Intrapartum scoring based on mother and baby care needs was originally developed in 1986 where the score reflected the level of clinical complexity and hence demand. The methodology was applied in several maternity services and extensive validation of the dependency scores was carried out. Recently, Birth Rate Plus (BR+) was developed and validated as a real-time objective measure of the number of midwives required to provide a high-quality maternity service at any point in time on DS. The principle is based on the knowledge that women with higher care needs require more than 1:1 midwife time to care for them while on labour ward.7 ,8 Hence, the total BR+ score at anytime on labour ward determines the minimum number of midwives expected to be available to provide intrapartum care at that time point. In an attempt to reduce the subjectivity and determine the level of escalation of DS in a busy maternity unit, we conceived the idea of using a modified BR+ scoring system to contemporaneously assess the required staffing level (dependency score) based on demand and use this score to determine DS escalation level. To our knowledge, this idea and the development of the escalation policy preceded the National Patient Safety Agency (NPSA) labour ward scorecard.9 ,10 The main aims of the Developing Objective Metrics for Unit Staffing (DOMUS) study were to assess the feasibility of using a modified BR+ scoring approach to determine the level of DS escalation and utilise the information generated regarding clinical activity (Demand) and staffing levels (Capacity) to generate unit-specific calculation for the actual number of midwifery staff required to deliver a high-quality service using a validated capacity and demand model.
The study was undertaken in the maternity unit of a university-affiliated tertiary referral hospital that serves a population of approximately 600 000 with an in-house level 3 neonatal unit and a delivery rate of approximately 6000 maternities per annum. Throughout the time of the study, the RCM's recommended staffing standard of 28 births: 1 whole time equivalent midwife was maintained. During the study period there was always an aim to have 12 midwives at any given shift. However, for various reasons, staffing pressures throughout the unit were encountered.
Following agreement from the Trust clinical governance board, piloting the escalation policy was originally introduced in June 2009. It was initially planned to score capacity and demand (figure 1) 12 hourly. However, following a 6-month pilot phase, DS staff felt that twice daily scoring failed to capture the activity pattern and trends. This led to an update in the policy with instigation of a six hourly scoring system. An adapted BR+ was used as an objective measure for demand. The main reason for the modification was to ensure that it is suitable for all women who are cared for on DS. At the time of the study most of the women undergoing a prostaglandin induction of labour (PGL-IOL) were admitted to labour ward for the duration of their induction and subsequent labour. However, IOL is not represented as a category in BR+ (as an intrapartum scoring system it only accounts for women in labour); hence, a new category was added to the score sheet for women undergoing PGL-IOL. Although 1:1 care is not required during the early stages of induction, women would still need some degree of midwifery input while on the unit. Scoring sheets were completed by DS shift co-ordinators four times a day (04:00, 10:00, 16:00 and 22:00). Based on the dependency score determined by the number and clinical needs of women on DS (Demand) in relation to the number of midwifery staff available (Capacity), an escalation level was determined for each shift. A traffic light system was used to display the escalation level on the labour ward board for all staff to be aware (table 1).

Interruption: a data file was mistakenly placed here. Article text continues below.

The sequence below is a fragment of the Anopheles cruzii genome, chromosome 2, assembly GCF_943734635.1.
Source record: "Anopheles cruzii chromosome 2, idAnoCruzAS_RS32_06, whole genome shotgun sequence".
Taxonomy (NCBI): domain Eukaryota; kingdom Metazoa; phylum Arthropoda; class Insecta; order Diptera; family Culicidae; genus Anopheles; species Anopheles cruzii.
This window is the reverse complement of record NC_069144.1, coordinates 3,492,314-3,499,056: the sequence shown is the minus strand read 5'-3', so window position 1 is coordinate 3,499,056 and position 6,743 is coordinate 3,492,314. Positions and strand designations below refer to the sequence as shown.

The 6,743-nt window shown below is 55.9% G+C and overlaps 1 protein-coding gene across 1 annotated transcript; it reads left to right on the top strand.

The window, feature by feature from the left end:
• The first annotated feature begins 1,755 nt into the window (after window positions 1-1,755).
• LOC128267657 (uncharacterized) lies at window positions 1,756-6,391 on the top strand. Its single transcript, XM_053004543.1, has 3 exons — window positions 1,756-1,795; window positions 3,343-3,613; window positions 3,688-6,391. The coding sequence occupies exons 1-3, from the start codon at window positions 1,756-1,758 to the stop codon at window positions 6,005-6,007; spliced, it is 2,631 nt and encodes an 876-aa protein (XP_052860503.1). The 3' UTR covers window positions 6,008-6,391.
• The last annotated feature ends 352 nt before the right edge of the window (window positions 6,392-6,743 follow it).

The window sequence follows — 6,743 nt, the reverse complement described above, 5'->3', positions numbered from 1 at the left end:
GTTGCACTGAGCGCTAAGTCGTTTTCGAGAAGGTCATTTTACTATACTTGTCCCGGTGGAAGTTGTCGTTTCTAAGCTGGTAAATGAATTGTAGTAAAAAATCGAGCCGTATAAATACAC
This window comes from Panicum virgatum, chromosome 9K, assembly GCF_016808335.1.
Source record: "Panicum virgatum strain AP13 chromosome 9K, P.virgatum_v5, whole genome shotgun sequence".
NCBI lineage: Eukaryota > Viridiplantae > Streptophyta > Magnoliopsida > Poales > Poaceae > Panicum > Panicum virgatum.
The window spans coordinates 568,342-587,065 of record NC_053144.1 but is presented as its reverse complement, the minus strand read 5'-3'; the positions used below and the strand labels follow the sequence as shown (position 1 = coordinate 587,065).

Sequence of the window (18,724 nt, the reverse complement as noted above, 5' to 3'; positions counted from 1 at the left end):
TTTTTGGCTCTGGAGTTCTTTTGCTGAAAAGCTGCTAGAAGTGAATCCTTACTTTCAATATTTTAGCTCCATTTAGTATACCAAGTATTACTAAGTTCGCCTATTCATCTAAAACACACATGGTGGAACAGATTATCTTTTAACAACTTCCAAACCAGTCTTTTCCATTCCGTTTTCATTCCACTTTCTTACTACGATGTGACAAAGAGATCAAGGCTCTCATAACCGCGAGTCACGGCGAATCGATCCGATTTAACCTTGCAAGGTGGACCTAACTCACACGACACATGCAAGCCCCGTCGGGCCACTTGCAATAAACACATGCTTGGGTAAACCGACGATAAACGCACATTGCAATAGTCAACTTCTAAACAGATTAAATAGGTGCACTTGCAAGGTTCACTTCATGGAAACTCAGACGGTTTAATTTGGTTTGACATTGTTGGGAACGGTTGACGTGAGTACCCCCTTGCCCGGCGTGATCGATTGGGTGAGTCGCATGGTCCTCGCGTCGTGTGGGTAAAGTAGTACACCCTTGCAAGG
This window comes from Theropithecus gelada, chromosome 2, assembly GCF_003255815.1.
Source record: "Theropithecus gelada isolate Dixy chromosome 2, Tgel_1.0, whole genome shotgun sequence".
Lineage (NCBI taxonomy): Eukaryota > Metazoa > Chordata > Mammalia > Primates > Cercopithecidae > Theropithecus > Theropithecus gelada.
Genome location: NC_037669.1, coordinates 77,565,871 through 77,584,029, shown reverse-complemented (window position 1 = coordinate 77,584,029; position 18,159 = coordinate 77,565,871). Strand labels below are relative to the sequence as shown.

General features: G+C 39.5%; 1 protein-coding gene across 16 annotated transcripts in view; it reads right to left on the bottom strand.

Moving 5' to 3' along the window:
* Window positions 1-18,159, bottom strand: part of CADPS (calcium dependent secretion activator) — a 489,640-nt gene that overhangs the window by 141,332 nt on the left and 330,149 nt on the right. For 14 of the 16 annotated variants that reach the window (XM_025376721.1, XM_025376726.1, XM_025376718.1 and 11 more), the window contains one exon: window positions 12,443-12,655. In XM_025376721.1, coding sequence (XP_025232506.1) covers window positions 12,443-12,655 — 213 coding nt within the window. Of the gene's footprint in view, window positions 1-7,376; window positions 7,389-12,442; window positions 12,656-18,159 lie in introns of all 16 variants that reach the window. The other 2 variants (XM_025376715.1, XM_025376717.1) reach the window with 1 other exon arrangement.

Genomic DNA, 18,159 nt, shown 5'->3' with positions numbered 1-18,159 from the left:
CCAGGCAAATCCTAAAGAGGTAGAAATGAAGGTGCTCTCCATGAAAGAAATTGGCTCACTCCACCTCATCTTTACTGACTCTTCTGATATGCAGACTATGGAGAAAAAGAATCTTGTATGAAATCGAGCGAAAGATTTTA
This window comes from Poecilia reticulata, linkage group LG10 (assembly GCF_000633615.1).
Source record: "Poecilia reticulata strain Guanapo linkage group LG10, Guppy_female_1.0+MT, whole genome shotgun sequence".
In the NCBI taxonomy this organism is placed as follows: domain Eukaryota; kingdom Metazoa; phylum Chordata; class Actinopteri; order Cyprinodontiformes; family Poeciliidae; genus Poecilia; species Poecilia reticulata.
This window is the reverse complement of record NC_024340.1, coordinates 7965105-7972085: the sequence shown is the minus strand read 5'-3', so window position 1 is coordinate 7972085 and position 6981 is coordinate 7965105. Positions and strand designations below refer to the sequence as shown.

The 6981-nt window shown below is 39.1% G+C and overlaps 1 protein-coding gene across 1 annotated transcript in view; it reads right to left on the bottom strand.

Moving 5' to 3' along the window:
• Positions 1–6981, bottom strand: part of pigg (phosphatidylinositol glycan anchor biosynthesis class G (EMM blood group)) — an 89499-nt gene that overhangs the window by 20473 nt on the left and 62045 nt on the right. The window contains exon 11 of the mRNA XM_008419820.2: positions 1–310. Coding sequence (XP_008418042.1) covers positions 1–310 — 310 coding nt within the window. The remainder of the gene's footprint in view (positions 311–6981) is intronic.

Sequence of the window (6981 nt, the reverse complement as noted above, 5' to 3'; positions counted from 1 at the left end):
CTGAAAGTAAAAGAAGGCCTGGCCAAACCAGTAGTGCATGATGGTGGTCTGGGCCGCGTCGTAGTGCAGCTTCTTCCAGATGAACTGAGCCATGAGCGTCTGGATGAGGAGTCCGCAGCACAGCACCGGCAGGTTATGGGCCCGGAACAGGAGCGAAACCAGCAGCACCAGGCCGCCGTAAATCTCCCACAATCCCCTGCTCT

Data were entered into an Excel spreadsheet and analysed. Capacity and demand was studied by drawing the data on a control chart using Statistical Process Control (SPC).11 SPC provides an objective measure of capacity and demand by providing a visual representation of the performance of a process, showing data points against calculated upper and lower control limits (UCL and LCL). We set the UCL and LCL at 3 SDs from the mean.
Capacity (staff resources) is typically set at the mean of the demand; this means that 50% of the time there will be more demand than capacity. However, this policy results in a delay for some patients receiving attention and consequently queuing.
Resourcing capacity at the UCL would prevent delay. Nevertheless, due to the large variation in demand this would lead to over resourcing and inefficient utilisation of available staff. Therefore, it is generally recognised that, to optimise utilisation of staff resources (Capacity) and ensure that there is flexibility in the system in the event of heightened demand, while also avoiding wastage at times of reduced workload, the 80th centile (rather than UCL or LCL) of the demand variation should be used to determine capacity.